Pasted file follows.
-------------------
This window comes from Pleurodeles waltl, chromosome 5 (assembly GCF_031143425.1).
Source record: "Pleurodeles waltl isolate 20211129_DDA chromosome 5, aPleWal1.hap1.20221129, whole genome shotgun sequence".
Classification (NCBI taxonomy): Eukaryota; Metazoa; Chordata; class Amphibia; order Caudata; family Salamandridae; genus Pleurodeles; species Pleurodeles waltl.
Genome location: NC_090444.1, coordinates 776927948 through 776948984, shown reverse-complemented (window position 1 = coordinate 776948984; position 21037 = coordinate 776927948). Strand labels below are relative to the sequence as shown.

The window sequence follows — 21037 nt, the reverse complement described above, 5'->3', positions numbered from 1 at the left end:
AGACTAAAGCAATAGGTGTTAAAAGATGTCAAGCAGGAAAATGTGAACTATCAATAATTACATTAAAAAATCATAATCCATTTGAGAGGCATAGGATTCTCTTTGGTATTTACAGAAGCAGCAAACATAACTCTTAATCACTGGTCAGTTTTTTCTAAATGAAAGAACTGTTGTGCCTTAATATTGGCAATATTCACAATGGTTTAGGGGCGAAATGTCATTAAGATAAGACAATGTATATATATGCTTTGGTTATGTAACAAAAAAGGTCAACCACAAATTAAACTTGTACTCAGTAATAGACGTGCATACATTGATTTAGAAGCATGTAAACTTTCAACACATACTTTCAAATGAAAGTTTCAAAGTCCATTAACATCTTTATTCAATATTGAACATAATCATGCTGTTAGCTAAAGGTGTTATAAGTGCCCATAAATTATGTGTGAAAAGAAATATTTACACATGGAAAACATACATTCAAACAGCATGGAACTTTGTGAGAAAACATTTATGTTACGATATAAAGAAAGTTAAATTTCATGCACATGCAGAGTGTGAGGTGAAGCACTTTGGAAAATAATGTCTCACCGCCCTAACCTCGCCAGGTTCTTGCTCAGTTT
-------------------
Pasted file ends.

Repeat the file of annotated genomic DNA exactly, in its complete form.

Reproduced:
This window comes from Pleurodeles waltl, chromosome 5 (assembly GCF_031143425.1).
Source record: "Pleurodeles waltl isolate 20211129_DDA chromosome 5, aPleWal1.hap1.20221129, whole genome shotgun sequence".
Classification (NCBI taxonomy): Eukaryota; Metazoa; Chordata; class Amphibia; order Caudata; family Salamandridae; genus Pleurodeles; species Pleurodeles waltl.
Genome location: NC_090444.1, coordinates 776927948 through 776948984, shown reverse-complemented (window position 1 = coordinate 776948984; position 21037 = coordinate 776927948). Strand labels below are relative to the sequence as shown.

The window sequence follows — 21037 nt, the reverse complement described above, 5'->3', positions numbered from 1 at the left end:
AGACTAAAGCAATAGGTGTTAAAAGATGTCAAGCAGGAAAATGTGAACTATCAATAATTACATTAAAAAATCATAATCCATTTGAGAGGCATAGGATTCTCTTTGGTATTTACAGAAGCAGCAAACATAACTCTTAATCACTGGTCAGTTTTTTCTAAATGAAAGAACTGTTGTGCCTTAATATTGGCAATATTCACAATGGTTTAGGGGCGAAATGTCATTAAGATAAGACAATGTATATATATGCTTTGGTTATGTAACAAAAAAGGTCAACCACAAATTAAACTTGTACTCAGTAATAGACGTGCATACATTGATTTAGAAGCATGTAAACTTTCAACACATACTTTCAAATGAAAGTTTCAAAGTCCATTAACATCTTTATTCAATATTGAACATAATCATGCTGTTAGCTAAAGGTGTTATAAGTGCCCATAAATTATGTGTGAAAAGAAATATTTACACATGGAAAACATACATTCAAACAGCATGGAACTTTGTGAGAAAACATTTATGTTACGATATAAAGAAAGTTAAATTTCATGCACATGCAGAGTGTGAGGTGAAGCACTTTGGAAAATAATGTCTCACCGCCCTAACCTCGCCAGGTTCTTGCTCAGTTT